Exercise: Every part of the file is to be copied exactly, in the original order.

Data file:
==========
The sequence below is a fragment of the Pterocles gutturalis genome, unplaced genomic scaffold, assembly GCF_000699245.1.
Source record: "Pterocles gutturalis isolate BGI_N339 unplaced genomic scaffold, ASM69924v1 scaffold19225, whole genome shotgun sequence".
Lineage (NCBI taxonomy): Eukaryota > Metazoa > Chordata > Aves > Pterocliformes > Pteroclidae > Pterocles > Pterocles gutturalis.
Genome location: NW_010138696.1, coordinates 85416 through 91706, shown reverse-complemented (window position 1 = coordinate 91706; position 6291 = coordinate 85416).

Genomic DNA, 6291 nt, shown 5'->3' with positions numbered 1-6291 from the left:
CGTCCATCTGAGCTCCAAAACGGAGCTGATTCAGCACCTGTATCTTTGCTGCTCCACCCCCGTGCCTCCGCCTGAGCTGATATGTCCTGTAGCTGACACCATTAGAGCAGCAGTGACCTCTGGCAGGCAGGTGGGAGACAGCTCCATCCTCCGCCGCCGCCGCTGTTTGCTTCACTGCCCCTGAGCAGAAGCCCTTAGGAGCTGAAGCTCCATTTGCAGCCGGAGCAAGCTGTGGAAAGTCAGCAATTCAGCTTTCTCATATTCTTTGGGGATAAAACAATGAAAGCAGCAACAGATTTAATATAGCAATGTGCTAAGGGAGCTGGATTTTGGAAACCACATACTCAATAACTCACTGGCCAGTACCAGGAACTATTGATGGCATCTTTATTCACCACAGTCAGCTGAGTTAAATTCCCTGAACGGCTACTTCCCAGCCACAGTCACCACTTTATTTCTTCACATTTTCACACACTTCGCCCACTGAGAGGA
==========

The sequence below is a fragment of the Pterocles gutturalis genome, unplaced genomic scaffold, assembly GCF_000699245.1.
Source record: "Pterocles gutturalis isolate BGI_N339 unplaced genomic scaffold, ASM69924v1 scaffold19225, whole genome shotgun sequence".
Lineage (NCBI taxonomy): Eukaryota > Metazoa > Chordata > Aves > Pterocliformes > Pteroclidae > Pterocles > Pterocles gutturalis.
Genome location: NW_010138696.1, coordinates 85416 through 91706, shown reverse-complemented (window position 1 = coordinate 91706; position 6291 = coordinate 85416).

Genomic DNA, 6291 nt, shown 5'->3' with positions numbered 1-6291 from the left:
CGTCCATCTGAGCTCCAAAACGGAGCTGATTCAGCACCTGTATCTTTGCTGCTCCACCCCCGTGCCTCCGCCTGAGCTGATATGTCCTGTAGCTGACACCATTAGAGCAGCAGTGACCTCTGGCAGGCAGGTGGGAGACAGCTCCATCCTCCGCCGCCGCCGCTGTTTGCTTCACTGCCCCTGAGCAGAAGCCCTTAGGAGCTGAAGCTCCATTTGCAGCCGGAGCAAGCTGTGGAAAGTCAGCAATTCAGCTTTCTCATATTCTTTGGGGATAAAACAATGAAAGCAGCAACAGATTTAATATAGCAATGTGCTAAGGGAGCTGGATTTTGGAAACCACATACTCAATAACTCACTGGCCAGTACCAGGAACTATTGATGGCATCTTTATTCACCACAGTCAGCTGAGTTAAATTCCCTGAACGGCTACTTCCCAGCCACAGTCACCACTTTATTTCTTCACATTTTCACACACTTCGCCCACTGAGAGGA